Guess who is still angry with me. Did you guess Scott Wolter? Well, OK, yes, he did post a response a couple of months ago to an Amazon.com book review of his Hooked X® that referred to me and falsely claims that I was wrong about his honorary master’s degree not existing: “Just what exaggerated credentials are you talking about? You obviously didn't read my response to the misleading and incorrect blogger’s post in the Internet about my academic credentials.” We here “in the Internet” know the difference between a master’s degree and a cup of coffee, which is what he was actually awarded, but I don’t want to talk about him. Instead, Dr. Greg Little is the one who’s still mad at me this week!
You will recall that last month Little published a piece in something called AP Magazine criticizing a blog post I made about claims made by yet another fringe figure, Micah Hanks, regarding the existence of “giant” skeletons in Native American burial mounds. The details of that piece are given here.
Little has published a new article in AP Magazine, and he takes a swipe at me for linking to a reprint of his first AP article rather than to its source publication: “he didn’t take the time to find the original article.” That’s fair, I guess, in that I had never heard of AP Magazine, and “Alternate Perceptions” isn’t even in the top five of organizations I associate with the initials AP. In fact, I couldn’t find the original article because I couldn’t discover by press time what AP was supposed to stand for. I first thought, of course, of the Associated Press—which was obviously wrong—but I thought at the time it was the Alternative Press magazine, which is the top Google result for “AP Magazine.” Sadly, I was wrong about that, too. Little’s AP Magazine doesn’t even make the first page of Google results for the name. No wonder I couldn’t find it.
But this is a minor concern compared with Little’s more developed attacks.
Little is a psychologist rather than an archaeologist (his Ed. D. degree is in counseling), but he criticizes me and those who agree with me because “skeptics are not archaeologists.” Now as it happens I do have an undergraduate degree in archaeology, and I’m happy to send him the names of several qualified professional archaeologists who are happy to tell him that he’s full of it. Nevertheless, let’s look at what he thinks I as a non-archaeologist have gotten wrong about his claim that America was once home to a race of six to eight foot giants.
Let’s begin with the ridiculous:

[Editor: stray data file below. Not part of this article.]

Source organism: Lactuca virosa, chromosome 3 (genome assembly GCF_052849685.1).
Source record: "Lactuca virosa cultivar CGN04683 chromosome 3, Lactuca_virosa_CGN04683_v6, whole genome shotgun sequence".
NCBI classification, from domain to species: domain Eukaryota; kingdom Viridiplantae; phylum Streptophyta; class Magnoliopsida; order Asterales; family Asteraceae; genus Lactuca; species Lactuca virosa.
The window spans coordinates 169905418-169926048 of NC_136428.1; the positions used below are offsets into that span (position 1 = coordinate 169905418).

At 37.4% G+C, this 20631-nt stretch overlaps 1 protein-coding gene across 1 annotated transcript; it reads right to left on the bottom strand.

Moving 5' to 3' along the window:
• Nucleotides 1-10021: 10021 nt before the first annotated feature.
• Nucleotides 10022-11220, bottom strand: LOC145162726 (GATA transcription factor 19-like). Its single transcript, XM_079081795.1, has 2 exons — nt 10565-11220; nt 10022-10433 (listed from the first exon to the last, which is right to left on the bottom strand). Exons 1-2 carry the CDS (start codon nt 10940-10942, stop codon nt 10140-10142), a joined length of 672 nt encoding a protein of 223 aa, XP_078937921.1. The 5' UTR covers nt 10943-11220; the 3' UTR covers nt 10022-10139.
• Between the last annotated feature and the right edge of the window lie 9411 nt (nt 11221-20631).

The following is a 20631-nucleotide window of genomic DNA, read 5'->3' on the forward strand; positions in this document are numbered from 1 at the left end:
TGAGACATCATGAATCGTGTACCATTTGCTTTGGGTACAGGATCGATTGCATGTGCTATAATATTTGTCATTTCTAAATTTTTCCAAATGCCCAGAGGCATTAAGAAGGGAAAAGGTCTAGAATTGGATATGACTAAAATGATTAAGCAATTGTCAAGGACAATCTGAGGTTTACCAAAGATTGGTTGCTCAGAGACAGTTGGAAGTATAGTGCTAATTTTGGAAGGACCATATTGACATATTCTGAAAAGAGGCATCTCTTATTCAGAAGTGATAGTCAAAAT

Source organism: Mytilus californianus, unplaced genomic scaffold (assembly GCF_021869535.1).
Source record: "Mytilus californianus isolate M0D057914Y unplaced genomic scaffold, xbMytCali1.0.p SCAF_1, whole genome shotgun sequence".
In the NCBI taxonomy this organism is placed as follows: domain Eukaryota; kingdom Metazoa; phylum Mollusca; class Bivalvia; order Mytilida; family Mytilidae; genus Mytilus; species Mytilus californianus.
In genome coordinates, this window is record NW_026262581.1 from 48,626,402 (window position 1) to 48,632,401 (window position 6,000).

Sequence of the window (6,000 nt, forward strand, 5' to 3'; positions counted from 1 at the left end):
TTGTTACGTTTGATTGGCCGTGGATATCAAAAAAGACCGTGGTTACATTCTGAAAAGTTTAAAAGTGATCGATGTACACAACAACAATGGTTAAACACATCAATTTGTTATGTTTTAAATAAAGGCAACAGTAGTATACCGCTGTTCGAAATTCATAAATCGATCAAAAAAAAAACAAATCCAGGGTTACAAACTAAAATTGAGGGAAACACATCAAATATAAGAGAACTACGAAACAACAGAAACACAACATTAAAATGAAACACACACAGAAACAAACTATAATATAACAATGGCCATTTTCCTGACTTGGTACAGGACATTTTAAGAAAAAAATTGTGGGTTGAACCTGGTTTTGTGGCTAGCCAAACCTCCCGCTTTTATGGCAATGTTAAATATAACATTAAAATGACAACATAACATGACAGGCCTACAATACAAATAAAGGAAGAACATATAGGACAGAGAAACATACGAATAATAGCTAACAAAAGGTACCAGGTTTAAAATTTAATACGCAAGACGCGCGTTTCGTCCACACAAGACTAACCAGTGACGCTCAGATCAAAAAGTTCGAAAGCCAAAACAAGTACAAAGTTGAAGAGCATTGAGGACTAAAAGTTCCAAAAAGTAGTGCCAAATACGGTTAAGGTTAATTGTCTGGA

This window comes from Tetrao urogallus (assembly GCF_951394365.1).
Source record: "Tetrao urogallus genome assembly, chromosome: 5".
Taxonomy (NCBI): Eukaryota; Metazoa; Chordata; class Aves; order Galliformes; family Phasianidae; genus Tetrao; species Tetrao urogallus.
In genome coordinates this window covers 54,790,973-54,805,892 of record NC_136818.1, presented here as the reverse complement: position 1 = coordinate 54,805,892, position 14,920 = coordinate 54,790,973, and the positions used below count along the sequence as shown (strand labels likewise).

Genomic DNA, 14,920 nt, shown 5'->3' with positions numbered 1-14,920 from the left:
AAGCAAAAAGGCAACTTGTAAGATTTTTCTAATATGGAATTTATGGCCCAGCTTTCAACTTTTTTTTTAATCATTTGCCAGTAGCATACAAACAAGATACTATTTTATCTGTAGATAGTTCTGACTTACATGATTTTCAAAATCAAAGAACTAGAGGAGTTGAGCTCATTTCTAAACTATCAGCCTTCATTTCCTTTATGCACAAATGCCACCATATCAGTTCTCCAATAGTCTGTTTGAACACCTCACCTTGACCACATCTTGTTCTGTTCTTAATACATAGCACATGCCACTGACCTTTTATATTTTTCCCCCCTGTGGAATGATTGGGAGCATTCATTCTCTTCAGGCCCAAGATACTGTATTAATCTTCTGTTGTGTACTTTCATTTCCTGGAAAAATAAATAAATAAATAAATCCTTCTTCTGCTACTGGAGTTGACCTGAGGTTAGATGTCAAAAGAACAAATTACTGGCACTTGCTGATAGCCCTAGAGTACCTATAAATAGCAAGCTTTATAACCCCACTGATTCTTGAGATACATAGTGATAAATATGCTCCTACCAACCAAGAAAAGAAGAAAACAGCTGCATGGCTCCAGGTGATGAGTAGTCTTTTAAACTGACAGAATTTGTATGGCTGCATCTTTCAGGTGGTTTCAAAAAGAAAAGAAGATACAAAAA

Even American archaeologists have called skeletal remains found in Peru “giants”—and those giants were only 6 feet tall. There is a real genuine mystery here that has no current explanation.
I guess the “mystery” is one of definitions. By redefining “giant” downward, Little can make more of them, and make use of fortuitous turns of phrase, like turning a comparison of six foot people to those who were less vertically gifted into proof of a separate “giant” race.
But Little is still fixated on a few lines from one of my blog posts from 2013, which he complained about last month. In that blog post, I suggested—but by no means insisted—that a description of a specific skeleton in a specific mound seemed to reflect a scientific process in which wet bones can freeze and thaw, causing some expansion.
Here Little insists—even after I clarified this for him last month—that I am somehow explaining all giant bones in all times and places, creating a universal dismissal of bones more than six feet tall:
A few bloggers have tried to make the topic go away by making pseudoscientific assertions that defy logic. One blogger, Jason Colavito, has bizarrely stated that buried bones increase in size and length over time because of freezing and thawing, but archaeological publications reveal that buried bones under such conditions simply shatter. […] The idea that bones become gigantic over time, as proposed by a blogger, is simply preposterous and utter claptrap. Not a single actual mainstream archaeologist has made such a claim with respect to the skeletons recovered by the Smithsonian and the other archaeologists who excavated large skeletal remains. But it’s clear that a small group of people want to believe it and make the topic disappear.